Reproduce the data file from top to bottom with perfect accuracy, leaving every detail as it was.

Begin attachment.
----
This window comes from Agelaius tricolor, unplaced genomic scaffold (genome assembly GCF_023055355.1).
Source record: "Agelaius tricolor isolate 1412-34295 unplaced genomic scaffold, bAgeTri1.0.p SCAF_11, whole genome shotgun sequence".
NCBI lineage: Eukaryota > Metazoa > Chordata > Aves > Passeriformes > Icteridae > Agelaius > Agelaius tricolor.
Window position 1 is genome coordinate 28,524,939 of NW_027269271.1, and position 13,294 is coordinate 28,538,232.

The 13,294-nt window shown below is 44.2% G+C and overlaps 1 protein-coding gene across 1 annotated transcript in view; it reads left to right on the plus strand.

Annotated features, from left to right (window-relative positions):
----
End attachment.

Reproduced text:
This window comes from Agelaius tricolor, unplaced genomic scaffold (genome assembly GCF_023055355.1).
Source record: "Agelaius tricolor isolate 1412-34295 unplaced genomic scaffold, bAgeTri1.0.p SCAF_11, whole genome shotgun sequence".
NCBI lineage: Eukaryota > Metazoa > Chordata > Aves > Passeriformes > Icteridae > Agelaius > Agelaius tricolor.
Window position 1 is genome coordinate 28,524,939 of NW_027269271.1, and position 13,294 is coordinate 28,538,232.

The 13,294-nt window shown below is 44.2% G+C and overlaps 1 protein-coding gene across 1 annotated transcript in view; it reads left to right on the plus strand.

Annotated features, from left to right (window-relative positions):